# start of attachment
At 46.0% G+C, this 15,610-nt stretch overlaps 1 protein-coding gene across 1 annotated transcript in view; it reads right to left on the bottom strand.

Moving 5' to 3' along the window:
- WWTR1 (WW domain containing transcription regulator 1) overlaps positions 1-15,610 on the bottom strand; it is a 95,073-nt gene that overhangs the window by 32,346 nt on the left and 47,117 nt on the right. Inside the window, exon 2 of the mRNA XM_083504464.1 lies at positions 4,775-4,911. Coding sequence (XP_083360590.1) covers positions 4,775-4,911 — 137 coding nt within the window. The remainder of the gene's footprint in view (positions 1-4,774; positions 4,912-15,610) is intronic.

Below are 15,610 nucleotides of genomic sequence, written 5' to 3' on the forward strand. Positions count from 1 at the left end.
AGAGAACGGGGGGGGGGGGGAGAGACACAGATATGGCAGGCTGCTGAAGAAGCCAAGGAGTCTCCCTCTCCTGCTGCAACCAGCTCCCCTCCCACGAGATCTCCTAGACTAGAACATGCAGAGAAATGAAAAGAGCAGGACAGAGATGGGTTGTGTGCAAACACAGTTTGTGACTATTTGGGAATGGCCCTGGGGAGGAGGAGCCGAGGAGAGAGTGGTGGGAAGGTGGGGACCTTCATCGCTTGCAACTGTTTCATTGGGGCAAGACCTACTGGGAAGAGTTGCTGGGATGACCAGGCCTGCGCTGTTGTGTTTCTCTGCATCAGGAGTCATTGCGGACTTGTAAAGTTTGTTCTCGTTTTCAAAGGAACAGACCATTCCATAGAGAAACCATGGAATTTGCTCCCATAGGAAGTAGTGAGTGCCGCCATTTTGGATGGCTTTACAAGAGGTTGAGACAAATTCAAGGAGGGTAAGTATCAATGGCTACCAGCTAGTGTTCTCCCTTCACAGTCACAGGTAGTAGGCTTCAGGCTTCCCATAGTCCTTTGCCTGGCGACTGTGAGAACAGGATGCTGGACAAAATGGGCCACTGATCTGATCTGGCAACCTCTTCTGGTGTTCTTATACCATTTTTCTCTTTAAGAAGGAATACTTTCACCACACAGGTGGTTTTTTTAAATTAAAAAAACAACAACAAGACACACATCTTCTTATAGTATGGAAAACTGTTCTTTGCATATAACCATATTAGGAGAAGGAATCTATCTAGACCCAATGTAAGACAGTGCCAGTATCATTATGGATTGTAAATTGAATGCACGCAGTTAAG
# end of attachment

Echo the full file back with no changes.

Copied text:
At 46.0% G+C, this 15,610-nt stretch overlaps 1 protein-coding gene across 1 annotated transcript in view; it reads right to left on the bottom strand.

Moving 5' to 3' along the window:
- WWTR1 (WW domain containing transcription regulator 1) overlaps positions 1-15,610 on the bottom strand; it is a 95,073-nt gene that overhangs the window by 32,346 nt on the left and 47,117 nt on the right. Inside the window, exon 2 of the mRNA XM_083504464.1 lies at positions 4,775-4,911. Coding sequence (XP_083360590.1) covers positions 4,775-4,911 — 137 coding nt within the window. The remainder of the gene's footprint in view (positions 1-4,774; positions 4,912-15,610) is intronic.

Below are 15,610 nucleotides of genomic sequence, written 5' to 3' on the forward strand. Positions count from 1 at the left end.
AGAGAACGGGGGGGGGGGGGAGAGACACAGATATGGCAGGCTGCTGAAGAAGCCAAGGAGTCTCCCTCTCCTGCTGCAACCAGCTCCCCTCCCACGAGATCTCCTAGACTAGAACATGCAGAGAAATGAAAAGAGCAGGACAGAGATGGGTTGTGTGCAAACACAGTTTGTGACTATTTGGGAATGGCCCTGGGGAGGAGGAGCCGAGGAGAGAGTGGTGGGAAGGTGGGGACCTTCATCGCTTGCAACTGTTTCATTGGGGCAAGACCTACTGGGAAGAGTTGCTGGGATGACCAGGCCTGCGCTGTTGTGTTTCTCTGCATCAGGAGTCATTGCGGACTTGTAAAGTTTGTTCTCGTTTTCAAAGGAACAGACCATTCCATAGAGAAACCATGGAATTTGCTCCCATAGGAAGTAGTGAGTGCCGCCATTTTGGATGGCTTTACAAGAGGTTGAGACAAATTCAAGGAGGGTAAGTATCAATGGCTACCAGCTAGTGTTCTCCCTTCACAGTCACAGGTAGTAGGCTTCAGGCTTCCCATAGTCCTTTGCCTGGCGACTGTGAGAACAGGATGCTGGACAAAATGGGCCACTGATCTGATCTGGCAACCTCTTCTGGTGTTCTTATACCATTTTTCTCTTTAAGAAGGAATACTTTCACCACACAGGTGGTTTTTTTAAATTAAAAAAACAACAACAAGACACACATCTTCTTATAGTATGGAAAACTGTTCTTTGCATATAACCATATTAGGAGAAGGAATCTATCTAGACCCAATGTAAGACAGTGCCAGTATCATTATGGATTGTAAATTGAATGCACGCAGTTAAG